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highest degree. This ennobling moral evolution rendered him more and more sensitive to his surroundings, which were in such contrast with his moral conceptions.

This contrast he had felt acutely from the moment of his first spiritual awakening at the end of the seventies. Even then he had begun to think of the necessity of changing his surroundings, or of leaving them altogether. The latter always seemed to him so easy and attractive that he did not trust the impulse, deeming it a highly selfish act to procure peace and freedom for himself at the expense of his family's grief and suffering. Therefore he kept this solution of the problem in abeyance until such time as he might become convinced that all the means he employed for the first method of solution had failed. But this period of suspense was often interrupted by painful scenes. At first these were of rare occurrence, then more frequent, until, in the last year of his life, they became almost incessant; and those for the sake of whom he had sacrificed all that was most dear rendered his life unbearable.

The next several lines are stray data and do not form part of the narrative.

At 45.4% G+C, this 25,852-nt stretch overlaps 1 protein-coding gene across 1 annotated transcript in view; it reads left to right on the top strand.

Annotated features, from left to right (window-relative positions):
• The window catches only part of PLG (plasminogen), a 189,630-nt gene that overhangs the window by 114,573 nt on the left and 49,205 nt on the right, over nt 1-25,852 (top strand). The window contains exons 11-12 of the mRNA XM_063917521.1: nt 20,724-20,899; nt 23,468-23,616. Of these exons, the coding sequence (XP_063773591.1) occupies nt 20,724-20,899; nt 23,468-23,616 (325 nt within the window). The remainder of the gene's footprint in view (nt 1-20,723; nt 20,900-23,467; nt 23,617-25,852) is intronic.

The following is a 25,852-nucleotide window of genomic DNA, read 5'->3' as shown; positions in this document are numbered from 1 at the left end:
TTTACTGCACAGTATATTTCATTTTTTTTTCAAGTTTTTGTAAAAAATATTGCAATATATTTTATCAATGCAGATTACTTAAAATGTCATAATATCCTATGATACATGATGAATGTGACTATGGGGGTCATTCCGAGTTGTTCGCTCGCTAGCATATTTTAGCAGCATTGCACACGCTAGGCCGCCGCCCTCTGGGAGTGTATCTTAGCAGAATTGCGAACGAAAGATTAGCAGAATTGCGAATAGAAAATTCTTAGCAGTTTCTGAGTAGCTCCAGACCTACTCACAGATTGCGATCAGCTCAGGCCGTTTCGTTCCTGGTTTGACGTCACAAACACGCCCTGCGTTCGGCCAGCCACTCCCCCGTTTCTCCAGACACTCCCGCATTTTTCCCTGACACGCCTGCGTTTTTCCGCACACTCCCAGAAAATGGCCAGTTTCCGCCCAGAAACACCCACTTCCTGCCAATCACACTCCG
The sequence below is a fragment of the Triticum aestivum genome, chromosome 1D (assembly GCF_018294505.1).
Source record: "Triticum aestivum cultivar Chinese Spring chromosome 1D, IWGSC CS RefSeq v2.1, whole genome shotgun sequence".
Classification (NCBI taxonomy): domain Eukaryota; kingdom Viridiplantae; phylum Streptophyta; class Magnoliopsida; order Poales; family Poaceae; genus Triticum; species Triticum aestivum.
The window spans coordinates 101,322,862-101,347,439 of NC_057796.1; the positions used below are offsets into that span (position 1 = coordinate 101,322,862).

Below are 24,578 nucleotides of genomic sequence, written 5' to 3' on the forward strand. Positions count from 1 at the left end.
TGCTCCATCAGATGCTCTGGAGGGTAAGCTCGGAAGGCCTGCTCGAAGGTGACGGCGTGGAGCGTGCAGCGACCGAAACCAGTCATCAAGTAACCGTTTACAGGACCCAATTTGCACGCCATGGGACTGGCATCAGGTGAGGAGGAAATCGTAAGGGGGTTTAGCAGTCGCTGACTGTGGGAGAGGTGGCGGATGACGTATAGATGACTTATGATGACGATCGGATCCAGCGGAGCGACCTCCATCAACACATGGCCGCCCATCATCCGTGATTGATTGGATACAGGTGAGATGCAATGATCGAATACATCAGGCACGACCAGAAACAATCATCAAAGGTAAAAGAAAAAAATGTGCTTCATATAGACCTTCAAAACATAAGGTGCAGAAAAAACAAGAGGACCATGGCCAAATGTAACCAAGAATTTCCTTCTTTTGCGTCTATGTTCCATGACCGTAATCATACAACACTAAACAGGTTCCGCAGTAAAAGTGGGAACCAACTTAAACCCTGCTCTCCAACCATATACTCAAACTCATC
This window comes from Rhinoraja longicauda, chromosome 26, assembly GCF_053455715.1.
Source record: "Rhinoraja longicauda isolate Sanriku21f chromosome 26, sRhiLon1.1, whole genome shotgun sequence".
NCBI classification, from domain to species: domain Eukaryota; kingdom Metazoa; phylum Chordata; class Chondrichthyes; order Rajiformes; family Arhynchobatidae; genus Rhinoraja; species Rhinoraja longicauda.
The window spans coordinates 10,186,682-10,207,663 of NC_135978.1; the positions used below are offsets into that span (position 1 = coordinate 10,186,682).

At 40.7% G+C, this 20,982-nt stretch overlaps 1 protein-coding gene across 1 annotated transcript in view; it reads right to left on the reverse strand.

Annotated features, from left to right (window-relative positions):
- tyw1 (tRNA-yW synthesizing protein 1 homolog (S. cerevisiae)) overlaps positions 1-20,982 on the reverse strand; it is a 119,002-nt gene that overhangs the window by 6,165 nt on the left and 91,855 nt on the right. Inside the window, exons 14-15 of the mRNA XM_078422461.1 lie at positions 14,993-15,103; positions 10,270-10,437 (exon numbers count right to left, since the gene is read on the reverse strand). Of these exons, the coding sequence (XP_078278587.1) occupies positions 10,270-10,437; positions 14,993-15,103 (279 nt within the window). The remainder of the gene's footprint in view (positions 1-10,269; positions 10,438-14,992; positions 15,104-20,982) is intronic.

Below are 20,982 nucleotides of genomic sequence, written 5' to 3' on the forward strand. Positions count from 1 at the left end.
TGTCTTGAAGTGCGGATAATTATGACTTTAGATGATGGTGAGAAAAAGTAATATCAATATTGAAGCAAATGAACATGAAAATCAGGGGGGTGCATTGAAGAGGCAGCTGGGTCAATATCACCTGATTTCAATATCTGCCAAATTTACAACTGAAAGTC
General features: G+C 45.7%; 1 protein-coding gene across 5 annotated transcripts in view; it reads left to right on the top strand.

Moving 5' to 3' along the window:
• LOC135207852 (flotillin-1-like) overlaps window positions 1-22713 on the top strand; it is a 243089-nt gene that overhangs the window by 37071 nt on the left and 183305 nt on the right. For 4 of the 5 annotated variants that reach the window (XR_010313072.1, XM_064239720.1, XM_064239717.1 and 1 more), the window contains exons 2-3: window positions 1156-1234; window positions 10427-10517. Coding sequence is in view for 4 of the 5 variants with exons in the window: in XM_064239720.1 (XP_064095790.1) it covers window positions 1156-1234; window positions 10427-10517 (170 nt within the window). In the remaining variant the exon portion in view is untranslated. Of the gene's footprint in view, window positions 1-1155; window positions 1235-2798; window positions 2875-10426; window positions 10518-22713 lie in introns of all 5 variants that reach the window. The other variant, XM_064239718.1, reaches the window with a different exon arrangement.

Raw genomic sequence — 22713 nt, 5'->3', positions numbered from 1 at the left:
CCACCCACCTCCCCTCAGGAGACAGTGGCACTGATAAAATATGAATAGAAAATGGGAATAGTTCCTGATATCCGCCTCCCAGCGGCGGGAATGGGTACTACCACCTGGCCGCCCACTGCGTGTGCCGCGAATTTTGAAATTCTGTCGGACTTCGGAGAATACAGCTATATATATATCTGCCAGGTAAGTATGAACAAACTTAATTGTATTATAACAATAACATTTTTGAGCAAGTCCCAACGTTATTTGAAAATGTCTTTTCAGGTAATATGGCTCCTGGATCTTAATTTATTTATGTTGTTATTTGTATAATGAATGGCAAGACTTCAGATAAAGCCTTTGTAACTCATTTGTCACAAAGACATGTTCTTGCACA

All who knew Tolstoy intimately are convinced that the idea to leave his home had been ripening in his mind for a long time. The proof of this is contained in a recently published letter to his wife,